Missouri representative proposes drug tests for General Assembly lawmakers

Sunday, February 5, 2012 | 4:28 p.m. CST

JEFFERSON CITY — A Missouri lawmaker has proposed legislation that would require members of the Missouri General Assembly to be subjected to random drug testing during the session.

The Kansas City Star reports that Rep. Rick Brattin, R-Harrisonville, thinks lawmakers should abide by the same standard as welfare recipients. Missouri lawmakers overwhelmingly approved legislation last year that mandated drug testing for some federal welfare recipients.

Brattin's measure would require that any lawmaker who tests positive for illegal substances would be removed from office and prohibited from running for any elected office for two years.

The bill has been assigned to the House General Laws Committee, but it has not yet been scheduled for a public hearing.

Like what you see here? Become a member.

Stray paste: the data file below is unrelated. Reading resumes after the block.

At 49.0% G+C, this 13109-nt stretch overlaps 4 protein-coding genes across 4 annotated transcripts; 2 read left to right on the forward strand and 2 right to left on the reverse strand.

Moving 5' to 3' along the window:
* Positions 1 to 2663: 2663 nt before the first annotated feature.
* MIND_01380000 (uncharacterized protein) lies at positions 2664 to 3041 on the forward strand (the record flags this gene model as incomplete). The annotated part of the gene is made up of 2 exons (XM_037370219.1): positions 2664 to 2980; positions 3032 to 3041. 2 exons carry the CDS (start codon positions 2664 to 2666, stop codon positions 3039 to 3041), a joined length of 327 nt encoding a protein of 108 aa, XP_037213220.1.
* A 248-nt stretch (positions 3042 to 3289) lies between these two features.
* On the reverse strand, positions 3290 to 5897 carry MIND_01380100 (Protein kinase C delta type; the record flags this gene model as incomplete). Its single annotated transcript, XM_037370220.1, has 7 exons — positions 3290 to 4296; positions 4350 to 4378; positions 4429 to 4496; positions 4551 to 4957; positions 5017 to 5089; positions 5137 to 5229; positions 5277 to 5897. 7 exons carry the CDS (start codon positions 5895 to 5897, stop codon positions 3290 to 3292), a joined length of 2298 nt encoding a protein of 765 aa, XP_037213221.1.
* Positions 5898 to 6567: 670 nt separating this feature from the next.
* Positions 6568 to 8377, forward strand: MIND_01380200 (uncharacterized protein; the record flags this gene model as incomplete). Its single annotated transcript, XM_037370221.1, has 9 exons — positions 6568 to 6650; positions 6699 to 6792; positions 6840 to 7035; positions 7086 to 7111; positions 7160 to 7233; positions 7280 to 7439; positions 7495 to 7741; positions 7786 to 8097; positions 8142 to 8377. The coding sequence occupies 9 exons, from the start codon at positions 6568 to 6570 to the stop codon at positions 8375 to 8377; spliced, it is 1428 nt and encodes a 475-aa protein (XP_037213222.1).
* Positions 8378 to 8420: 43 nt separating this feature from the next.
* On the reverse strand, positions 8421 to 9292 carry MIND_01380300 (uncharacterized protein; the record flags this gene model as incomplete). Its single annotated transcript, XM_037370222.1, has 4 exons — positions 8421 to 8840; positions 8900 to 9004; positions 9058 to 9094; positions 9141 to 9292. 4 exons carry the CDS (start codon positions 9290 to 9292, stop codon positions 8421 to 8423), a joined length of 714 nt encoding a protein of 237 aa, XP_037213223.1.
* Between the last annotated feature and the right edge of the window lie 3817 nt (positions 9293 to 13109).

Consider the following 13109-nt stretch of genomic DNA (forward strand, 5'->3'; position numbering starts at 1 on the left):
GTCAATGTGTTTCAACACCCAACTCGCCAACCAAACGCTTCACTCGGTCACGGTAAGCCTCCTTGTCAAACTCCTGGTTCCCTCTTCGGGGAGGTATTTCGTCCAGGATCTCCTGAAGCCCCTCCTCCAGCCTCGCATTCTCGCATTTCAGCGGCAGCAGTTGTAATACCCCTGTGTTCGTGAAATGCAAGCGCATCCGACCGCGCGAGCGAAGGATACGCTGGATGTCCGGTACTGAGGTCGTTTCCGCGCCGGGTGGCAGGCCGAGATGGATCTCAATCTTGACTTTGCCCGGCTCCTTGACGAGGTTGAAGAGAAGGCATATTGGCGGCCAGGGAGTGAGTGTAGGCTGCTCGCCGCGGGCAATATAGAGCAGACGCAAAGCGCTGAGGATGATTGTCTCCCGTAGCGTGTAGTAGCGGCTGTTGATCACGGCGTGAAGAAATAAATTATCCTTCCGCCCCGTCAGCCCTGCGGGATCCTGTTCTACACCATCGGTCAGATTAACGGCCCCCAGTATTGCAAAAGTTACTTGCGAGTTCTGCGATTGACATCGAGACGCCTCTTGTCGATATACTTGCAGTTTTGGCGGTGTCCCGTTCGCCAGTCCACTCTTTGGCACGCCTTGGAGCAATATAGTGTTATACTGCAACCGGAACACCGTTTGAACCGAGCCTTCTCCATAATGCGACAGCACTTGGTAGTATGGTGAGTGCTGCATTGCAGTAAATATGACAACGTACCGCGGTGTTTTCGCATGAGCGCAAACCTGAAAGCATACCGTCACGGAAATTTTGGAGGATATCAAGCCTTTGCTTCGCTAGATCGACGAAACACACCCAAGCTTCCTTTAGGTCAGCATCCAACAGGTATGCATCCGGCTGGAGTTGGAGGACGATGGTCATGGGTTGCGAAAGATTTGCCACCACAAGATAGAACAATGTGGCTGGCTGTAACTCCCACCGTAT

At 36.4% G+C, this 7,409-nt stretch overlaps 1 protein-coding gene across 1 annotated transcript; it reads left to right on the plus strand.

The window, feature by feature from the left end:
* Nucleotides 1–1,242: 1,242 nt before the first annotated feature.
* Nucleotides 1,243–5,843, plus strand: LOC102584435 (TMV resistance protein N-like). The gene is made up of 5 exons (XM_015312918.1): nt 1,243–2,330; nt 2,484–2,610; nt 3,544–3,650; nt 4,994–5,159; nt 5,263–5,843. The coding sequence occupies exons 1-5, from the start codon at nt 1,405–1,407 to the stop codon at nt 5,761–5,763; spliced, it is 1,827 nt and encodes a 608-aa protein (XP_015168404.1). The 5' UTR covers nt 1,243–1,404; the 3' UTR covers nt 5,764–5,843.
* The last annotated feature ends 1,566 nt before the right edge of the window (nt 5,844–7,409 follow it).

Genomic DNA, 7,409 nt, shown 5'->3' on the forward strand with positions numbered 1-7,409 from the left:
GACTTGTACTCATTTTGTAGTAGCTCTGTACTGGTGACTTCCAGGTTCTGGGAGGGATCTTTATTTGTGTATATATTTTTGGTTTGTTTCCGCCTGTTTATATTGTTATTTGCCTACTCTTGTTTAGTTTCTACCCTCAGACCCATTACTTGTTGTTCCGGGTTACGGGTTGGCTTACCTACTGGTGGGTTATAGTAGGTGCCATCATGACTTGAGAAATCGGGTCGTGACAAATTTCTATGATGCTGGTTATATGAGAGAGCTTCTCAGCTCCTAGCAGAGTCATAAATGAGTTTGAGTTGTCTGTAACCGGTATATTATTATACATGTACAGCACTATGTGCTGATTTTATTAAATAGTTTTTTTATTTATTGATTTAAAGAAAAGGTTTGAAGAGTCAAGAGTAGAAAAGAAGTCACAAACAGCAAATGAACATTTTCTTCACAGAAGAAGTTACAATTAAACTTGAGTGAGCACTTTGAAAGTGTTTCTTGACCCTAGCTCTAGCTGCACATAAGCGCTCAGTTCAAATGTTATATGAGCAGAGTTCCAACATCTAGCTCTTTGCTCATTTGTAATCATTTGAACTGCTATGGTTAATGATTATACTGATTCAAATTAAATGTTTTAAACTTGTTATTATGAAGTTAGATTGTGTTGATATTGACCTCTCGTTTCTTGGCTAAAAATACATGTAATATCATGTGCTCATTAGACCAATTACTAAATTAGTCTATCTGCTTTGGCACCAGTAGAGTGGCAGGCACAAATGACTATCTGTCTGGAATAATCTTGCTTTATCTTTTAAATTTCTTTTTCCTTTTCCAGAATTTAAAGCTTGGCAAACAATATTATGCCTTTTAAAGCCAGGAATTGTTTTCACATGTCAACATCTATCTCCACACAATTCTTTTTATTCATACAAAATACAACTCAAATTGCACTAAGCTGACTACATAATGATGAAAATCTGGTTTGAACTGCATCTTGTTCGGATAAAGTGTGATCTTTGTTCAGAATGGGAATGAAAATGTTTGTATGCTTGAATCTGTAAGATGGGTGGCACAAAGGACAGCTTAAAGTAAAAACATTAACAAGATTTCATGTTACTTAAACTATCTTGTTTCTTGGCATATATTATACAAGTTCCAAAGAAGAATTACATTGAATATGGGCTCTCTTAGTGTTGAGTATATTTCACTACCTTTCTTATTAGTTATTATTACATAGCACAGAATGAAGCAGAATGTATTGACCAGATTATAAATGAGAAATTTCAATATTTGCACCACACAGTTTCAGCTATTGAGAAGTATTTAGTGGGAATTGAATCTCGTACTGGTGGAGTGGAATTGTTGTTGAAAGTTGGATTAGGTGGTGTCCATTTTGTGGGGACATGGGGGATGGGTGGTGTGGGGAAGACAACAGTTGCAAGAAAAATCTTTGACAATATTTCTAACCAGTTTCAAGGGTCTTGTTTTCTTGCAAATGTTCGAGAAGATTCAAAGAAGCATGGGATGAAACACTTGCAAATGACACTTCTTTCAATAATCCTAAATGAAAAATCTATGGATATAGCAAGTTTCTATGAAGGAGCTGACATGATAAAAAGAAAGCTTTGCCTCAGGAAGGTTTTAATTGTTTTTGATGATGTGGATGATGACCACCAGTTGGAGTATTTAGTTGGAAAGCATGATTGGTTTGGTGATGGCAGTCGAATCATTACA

Show Me the Errors (What's this?)

Report corrections or additions here. Leave comments below here.

You must be logged in to participate in the Show Me the Errors contest.


Ellis Smith February 6, 2012 | 5:03 a.m.

Another old saying: "What's good for the goose is good for the gander."

Aren't there also tests, applied externally using instruments, to measure whether or not BRAIN ACTIVITY exists?

(Report Comment)
Jonathan Hopfenblatt February 6, 2012 | 12:18 p.m.

Hmmmn. Maybe Rep. Brattin is trying to redeem himself for the atrocious intelligent design bill he introduced in January? I kinda like this idea.

(Report Comment)

Leave a comment

Speak up and join the conversation! Make sure to follow the guidelines outlined below and register with our site. You must be logged in to comment. (Our full comment policy is here.)

  • Don't use obscene, profane or vulgar language.
  • Don't use language that makes personal attacks on fellow commenters or discriminates based on race, religion, gender or ethnicity.
  • Use your real first and last name when registering on the website. It will be published with every comment. (Read why we ask for that here.)
  • Don’t solicit or promote businesses.

We are not able to monitor every comment that comes through. If you see something objectionable, please click the "Report comment" link.

You must be logged in to comment.

Forget your password?

Don't have an account? Register here.